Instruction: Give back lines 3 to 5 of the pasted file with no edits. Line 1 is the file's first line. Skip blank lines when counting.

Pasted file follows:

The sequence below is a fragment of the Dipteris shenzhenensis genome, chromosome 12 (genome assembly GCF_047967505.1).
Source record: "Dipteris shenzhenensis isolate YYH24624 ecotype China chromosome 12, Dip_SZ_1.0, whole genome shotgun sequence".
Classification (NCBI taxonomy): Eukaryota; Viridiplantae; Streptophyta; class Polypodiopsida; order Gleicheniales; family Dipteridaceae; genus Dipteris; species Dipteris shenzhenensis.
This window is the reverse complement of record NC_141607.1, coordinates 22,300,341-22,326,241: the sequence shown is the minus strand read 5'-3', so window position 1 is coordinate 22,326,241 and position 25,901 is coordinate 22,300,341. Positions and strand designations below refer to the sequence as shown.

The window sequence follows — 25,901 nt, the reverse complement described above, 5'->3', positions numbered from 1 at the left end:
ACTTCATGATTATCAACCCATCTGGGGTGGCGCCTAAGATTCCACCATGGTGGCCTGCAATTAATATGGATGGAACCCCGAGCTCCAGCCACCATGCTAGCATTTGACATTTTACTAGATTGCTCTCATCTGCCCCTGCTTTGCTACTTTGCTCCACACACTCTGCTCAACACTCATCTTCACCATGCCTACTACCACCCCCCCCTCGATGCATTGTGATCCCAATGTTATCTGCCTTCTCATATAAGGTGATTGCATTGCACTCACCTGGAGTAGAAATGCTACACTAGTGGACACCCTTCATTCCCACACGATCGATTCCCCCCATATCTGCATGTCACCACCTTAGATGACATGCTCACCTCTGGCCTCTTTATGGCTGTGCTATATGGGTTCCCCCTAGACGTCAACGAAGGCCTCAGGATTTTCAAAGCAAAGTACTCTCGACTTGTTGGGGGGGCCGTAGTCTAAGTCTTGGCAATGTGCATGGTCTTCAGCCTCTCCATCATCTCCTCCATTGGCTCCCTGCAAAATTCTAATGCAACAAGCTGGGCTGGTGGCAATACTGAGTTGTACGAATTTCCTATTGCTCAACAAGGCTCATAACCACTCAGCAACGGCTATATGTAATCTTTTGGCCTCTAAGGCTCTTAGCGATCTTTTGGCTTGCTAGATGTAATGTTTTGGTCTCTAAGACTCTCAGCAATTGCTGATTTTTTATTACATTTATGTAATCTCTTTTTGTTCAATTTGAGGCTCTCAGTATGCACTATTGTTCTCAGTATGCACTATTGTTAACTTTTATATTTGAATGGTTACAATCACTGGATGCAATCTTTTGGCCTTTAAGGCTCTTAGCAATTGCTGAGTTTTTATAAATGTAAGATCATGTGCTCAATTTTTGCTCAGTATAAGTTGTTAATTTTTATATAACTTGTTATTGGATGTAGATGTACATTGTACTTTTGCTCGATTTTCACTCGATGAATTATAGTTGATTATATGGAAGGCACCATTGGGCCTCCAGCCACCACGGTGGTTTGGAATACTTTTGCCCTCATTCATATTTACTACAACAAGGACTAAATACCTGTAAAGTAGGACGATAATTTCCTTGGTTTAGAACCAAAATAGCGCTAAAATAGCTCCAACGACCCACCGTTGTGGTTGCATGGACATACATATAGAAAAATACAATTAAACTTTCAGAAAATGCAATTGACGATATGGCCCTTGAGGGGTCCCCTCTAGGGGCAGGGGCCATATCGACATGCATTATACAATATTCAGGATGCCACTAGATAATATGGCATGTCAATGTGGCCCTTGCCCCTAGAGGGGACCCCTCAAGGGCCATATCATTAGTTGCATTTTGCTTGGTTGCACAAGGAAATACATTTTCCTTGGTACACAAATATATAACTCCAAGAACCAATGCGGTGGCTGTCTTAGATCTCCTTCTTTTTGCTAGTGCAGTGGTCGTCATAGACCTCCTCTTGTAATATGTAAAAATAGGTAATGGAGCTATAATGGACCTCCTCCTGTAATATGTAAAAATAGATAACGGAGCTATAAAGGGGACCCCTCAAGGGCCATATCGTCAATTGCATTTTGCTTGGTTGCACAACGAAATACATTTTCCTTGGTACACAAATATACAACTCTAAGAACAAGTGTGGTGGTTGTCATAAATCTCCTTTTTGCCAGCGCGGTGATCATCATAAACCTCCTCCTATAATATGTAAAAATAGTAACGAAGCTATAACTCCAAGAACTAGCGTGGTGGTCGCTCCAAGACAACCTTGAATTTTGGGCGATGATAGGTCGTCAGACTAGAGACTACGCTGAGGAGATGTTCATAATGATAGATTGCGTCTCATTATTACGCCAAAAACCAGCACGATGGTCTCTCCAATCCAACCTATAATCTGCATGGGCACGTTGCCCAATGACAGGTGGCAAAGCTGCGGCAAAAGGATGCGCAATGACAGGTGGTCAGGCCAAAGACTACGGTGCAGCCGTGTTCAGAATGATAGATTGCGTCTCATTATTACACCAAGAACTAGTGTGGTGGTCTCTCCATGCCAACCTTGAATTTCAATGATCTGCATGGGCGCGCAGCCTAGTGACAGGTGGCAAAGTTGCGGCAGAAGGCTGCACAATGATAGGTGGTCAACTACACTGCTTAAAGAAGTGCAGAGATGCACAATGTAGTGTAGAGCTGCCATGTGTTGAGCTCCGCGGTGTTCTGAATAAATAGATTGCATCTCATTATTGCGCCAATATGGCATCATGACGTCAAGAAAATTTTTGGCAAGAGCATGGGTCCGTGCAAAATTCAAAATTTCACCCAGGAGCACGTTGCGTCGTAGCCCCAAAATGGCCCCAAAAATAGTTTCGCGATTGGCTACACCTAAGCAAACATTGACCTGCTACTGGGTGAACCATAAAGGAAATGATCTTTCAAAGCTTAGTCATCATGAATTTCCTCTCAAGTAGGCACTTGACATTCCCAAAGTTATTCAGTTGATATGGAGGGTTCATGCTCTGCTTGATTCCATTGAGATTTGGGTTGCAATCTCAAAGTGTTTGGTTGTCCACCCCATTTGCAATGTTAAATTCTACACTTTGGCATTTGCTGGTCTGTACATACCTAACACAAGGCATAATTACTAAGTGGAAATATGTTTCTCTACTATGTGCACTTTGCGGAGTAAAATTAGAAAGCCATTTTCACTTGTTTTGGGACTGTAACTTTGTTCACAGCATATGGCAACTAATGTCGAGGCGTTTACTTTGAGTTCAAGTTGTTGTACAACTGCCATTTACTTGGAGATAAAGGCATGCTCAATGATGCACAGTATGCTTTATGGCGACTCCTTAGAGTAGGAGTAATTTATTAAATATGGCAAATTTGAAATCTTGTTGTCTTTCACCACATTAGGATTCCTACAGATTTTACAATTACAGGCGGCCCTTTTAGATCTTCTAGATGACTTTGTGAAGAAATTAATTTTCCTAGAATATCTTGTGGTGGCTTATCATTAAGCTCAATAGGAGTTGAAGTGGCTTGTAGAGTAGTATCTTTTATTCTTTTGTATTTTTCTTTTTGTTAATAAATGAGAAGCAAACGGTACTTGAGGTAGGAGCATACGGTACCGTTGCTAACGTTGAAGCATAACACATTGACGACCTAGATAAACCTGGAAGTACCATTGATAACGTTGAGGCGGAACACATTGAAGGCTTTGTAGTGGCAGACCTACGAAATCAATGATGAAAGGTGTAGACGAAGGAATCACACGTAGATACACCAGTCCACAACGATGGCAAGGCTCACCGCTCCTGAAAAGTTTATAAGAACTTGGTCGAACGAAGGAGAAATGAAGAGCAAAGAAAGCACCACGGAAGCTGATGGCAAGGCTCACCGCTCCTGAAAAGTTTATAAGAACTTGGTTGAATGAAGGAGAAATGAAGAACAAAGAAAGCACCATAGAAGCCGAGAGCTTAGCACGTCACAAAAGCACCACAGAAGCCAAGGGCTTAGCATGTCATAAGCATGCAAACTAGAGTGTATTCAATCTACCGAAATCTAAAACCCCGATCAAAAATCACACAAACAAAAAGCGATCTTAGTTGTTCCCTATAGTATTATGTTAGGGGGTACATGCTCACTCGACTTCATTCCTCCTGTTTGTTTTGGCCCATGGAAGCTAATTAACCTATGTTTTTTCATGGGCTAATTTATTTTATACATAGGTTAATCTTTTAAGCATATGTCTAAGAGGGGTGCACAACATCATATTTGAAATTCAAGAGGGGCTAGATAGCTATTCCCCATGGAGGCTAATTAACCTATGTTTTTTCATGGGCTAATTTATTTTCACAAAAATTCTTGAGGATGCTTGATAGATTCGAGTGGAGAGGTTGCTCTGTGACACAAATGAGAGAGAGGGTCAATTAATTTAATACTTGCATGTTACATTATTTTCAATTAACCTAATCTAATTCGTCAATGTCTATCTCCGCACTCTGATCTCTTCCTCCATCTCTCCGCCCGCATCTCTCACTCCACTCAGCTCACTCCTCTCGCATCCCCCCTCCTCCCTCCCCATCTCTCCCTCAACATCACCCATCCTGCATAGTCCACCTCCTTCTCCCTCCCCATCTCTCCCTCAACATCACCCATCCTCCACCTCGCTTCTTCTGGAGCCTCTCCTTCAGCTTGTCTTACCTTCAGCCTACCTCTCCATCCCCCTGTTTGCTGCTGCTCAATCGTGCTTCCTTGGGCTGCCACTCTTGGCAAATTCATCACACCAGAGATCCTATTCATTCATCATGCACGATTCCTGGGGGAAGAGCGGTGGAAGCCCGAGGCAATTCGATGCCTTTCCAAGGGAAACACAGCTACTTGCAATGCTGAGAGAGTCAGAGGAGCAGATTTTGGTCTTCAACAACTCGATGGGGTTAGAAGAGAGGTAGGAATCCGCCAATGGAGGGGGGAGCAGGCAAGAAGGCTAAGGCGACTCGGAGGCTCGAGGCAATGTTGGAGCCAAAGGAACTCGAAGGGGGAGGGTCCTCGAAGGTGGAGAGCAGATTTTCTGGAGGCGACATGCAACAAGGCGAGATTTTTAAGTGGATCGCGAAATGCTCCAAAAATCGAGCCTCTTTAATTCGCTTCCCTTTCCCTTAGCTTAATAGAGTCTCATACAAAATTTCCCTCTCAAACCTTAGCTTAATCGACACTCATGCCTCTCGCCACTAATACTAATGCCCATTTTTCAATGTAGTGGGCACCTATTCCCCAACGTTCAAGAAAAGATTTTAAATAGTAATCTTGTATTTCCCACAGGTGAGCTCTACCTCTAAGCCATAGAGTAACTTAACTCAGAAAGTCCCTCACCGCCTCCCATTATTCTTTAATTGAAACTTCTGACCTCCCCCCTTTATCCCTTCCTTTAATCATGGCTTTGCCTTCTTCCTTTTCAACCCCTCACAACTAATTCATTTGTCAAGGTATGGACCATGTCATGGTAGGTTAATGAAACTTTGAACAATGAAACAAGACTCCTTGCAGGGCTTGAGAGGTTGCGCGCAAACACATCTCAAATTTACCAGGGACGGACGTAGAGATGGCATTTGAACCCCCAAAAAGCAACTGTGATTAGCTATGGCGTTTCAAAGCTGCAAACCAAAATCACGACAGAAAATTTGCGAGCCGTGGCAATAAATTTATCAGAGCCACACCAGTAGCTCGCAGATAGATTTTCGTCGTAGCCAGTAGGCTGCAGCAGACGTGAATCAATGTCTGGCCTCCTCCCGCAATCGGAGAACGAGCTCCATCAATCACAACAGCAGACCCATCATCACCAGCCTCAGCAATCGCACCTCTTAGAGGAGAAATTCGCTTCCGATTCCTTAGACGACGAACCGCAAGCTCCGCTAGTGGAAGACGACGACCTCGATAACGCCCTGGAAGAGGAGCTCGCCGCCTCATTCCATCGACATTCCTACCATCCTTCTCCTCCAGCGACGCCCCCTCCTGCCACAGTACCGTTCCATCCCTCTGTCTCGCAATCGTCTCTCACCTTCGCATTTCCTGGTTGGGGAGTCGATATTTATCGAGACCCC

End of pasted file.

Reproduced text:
Classification (NCBI taxonomy): Eukaryota; Viridiplantae; Streptophyta; class Polypodiopsida; order Gleicheniales; family Dipteridaceae; genus Dipteris; species Dipteris shenzhenensis.
This window is the reverse complement of record NC_141607.1, coordinates 22,300,341-22,326,241: the sequence shown is the minus strand read 5'-3', so window position 1 is coordinate 22,326,241 and position 25,901 is coordinate 22,300,341. Positions and strand designations below refer to the sequence as shown.

The window sequence follows — 25,901 nt, the reverse complement described above, 5'->3', positions numbered from 1 at the left end: